On December 7th, the Minister for Tribal Affairs sent a second letter to the Minister for Environment and Forests. He reiterated that, under the Forest Rights Act, no forest land can be taken for any project without the consent of the affected people. We are circulating this letter because it again is a useful and clear statement of what both law and justice require.
In this context he particularly asks the Environment Ministry to strictly implement its own order of August 3rd, 2009, which says that no forest land can be diverted until 1) the gram sabhas (village assemblies) of the affected area pass resoltuions consenting to it; and 2) the same gram sabhas issue certificates saying that the FRA has been fully implemented. You can find a copy of the order and some other details here.
He also again makes the point that it is completely misconceived to say that this will “delay” decisions. He says:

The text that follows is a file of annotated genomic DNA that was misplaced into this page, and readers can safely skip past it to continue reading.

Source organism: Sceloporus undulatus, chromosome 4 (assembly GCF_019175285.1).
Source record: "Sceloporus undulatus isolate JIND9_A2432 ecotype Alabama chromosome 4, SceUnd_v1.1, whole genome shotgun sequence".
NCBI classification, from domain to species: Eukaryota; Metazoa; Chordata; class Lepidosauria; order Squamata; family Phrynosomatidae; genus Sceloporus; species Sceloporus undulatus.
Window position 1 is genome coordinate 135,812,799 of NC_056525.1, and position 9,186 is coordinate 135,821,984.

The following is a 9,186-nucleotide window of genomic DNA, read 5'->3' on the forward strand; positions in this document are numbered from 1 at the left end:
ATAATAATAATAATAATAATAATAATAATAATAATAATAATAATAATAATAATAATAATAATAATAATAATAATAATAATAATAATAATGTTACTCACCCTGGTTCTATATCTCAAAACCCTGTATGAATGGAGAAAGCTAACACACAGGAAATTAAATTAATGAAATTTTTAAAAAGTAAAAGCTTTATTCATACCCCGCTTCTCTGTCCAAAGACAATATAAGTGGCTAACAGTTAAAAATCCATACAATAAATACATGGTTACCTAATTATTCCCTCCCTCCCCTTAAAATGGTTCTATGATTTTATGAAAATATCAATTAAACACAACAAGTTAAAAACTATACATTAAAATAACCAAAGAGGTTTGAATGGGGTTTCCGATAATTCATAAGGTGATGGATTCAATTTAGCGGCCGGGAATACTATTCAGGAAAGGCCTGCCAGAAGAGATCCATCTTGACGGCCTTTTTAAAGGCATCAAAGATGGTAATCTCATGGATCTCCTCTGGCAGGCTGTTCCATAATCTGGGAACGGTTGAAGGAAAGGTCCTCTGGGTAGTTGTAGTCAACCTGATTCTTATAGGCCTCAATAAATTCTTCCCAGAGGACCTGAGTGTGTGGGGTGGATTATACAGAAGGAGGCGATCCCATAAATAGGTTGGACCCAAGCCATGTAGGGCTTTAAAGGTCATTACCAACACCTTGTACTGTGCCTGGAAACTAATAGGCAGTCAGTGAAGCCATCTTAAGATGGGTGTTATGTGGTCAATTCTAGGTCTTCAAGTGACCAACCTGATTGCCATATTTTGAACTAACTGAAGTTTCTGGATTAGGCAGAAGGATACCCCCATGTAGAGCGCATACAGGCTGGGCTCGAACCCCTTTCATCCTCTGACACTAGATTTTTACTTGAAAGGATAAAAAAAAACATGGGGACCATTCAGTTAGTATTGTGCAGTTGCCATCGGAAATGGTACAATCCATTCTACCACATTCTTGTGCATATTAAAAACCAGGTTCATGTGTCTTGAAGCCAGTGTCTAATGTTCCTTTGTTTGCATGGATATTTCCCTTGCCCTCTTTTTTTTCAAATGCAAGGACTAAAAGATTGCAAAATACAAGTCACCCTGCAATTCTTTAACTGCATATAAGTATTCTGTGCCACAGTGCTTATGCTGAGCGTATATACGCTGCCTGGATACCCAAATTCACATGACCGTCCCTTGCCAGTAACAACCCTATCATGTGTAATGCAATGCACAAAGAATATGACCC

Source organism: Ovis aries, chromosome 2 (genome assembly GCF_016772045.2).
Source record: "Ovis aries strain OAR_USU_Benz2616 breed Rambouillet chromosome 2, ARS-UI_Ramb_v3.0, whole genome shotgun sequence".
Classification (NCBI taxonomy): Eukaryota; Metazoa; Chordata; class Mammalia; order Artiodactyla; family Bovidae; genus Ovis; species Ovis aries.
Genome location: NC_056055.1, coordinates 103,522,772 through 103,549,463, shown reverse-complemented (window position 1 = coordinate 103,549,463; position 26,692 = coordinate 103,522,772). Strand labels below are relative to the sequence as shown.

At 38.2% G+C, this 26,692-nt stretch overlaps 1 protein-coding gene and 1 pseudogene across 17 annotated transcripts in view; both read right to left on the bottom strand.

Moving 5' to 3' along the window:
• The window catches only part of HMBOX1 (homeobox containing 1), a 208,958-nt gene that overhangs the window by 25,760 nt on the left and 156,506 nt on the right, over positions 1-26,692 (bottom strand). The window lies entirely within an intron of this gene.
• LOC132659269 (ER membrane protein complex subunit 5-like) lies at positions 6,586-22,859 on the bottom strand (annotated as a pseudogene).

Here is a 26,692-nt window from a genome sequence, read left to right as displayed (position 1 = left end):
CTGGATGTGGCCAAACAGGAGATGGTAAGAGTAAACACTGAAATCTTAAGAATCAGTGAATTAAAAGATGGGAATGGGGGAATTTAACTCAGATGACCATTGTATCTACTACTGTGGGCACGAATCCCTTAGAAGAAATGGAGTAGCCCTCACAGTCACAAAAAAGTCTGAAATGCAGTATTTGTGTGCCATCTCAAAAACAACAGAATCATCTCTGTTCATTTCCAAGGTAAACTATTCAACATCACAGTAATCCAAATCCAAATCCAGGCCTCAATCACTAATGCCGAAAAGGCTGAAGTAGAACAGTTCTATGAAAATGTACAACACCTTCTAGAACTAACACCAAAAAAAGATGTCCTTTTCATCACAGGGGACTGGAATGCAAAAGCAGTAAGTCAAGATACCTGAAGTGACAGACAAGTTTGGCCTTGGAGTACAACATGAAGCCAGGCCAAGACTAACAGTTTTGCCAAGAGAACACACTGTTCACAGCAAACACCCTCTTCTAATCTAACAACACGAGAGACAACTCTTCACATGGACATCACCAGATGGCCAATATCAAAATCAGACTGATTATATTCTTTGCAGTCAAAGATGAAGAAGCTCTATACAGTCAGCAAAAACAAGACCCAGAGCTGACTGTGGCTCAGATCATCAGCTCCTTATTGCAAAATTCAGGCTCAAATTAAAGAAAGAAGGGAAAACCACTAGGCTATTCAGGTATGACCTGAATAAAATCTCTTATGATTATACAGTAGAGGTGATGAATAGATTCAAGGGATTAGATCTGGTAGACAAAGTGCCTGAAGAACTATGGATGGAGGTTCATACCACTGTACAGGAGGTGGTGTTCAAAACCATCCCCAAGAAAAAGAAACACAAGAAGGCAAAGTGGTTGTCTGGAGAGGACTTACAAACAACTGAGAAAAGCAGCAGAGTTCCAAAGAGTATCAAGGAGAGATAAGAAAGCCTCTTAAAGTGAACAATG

” Some may argue that this will delay development projects. This logic does not appear correct. In fact it is ignoring and violating the rights of forest dwellers that will lead to delays, litigation and conflict, aside from injustice. As the Joint Parliamentary Committee (of which I was chair) said in regard to the Forest Rights Bill, forest dwellers should be part of the planning and decision making process and there is no reason to believe they will arbitrarily oppose initiatives in the public interest. We have only to witness the large number of projects in this country that are today stalled by protests and court cases to understand that “short cuts” benefit no one, in addition to being illegal. The Forest Rights Act is not “anti-development” – it is merely a measure to ensure that initiatives are taken in a democratic and transparent manner that actually benefits the people.”
He also makes a detailed legal argument for this, saying that the 2009 MoEF order only states what the FRA anyway requires. The law is not only about recognising people’s rights but also about empowering them to manage forests.